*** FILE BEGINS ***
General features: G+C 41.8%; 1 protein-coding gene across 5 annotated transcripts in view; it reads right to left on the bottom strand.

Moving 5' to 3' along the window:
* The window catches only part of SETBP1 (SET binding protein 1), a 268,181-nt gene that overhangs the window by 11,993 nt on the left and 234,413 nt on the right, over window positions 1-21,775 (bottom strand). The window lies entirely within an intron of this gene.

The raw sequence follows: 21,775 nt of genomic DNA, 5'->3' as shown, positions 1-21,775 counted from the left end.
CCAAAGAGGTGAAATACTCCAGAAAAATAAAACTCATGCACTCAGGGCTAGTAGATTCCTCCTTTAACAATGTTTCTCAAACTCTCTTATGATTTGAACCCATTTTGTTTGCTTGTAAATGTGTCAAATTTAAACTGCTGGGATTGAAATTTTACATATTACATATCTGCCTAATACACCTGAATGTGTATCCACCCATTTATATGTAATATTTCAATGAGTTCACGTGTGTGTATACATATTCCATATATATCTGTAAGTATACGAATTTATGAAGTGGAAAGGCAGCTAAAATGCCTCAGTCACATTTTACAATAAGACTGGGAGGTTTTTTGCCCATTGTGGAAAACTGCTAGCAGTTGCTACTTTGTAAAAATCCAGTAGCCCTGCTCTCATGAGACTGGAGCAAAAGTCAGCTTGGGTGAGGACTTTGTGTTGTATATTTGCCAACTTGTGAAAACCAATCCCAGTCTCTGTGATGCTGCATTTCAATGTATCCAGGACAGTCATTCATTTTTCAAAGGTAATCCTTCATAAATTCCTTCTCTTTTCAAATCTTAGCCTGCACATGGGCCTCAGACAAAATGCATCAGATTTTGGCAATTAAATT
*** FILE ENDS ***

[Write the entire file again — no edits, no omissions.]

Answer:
General features: G+C 41.8%; 1 protein-coding gene across 5 annotated transcripts in view; it reads right to left on the bottom strand.

Moving 5' to 3' along the window:
* The window catches only part of SETBP1 (SET binding protein 1), a 268,181-nt gene that overhangs the window by 11,993 nt on the left and 234,413 nt on the right, over window positions 1-21,775 (bottom strand). The window lies entirely within an intron of this gene.

The raw sequence follows: 21,775 nt of genomic DNA, 5'->3' as shown, positions 1-21,775 counted from the left end.
CCAAAGAGGTGAAATACTCCAGAAAAATAAAACTCATGCACTCAGGGCTAGTAGATTCCTCCTTTAACAATGTTTCTCAAACTCTCTTATGATTTGAACCCATTTTGTTTGCTTGTAAATGTGTCAAATTTAAACTGCTGGGATTGAAATTTTACATATTACATATCTGCCTAATACACCTGAATGTGTATCCACCCATTTATATGTAATATTTCAATGAGTTCACGTGTGTGTATACATATTCCATATATATCTGTAAGTATACGAATTTATGAAGTGGAAAGGCAGCTAAAATGCCTCAGTCACATTTTACAATAAGACTGGGAGGTTTTTTGCCCATTGTGGAAAACTGCTAGCAGTTGCTACTTTGTAAAAATCCAGTAGCCCTGCTCTCATGAGACTGGAGCAAAAGTCAGCTTGGGTGAGGACTTTGTGTTGTATATTTGCCAACTTGTGAAAACCAATCCCAGTCTCTGTGATGCTGCATTTCAATGTATCCAGGACAGTCATTCATTTTTCAAAGGTAATCCTTCATAAATTCCTTCTCTTTTCAAATCTTAGCCTGCACATGGGCCTCAGACAAAATGCATCAGATTTTGGCAATTAAATT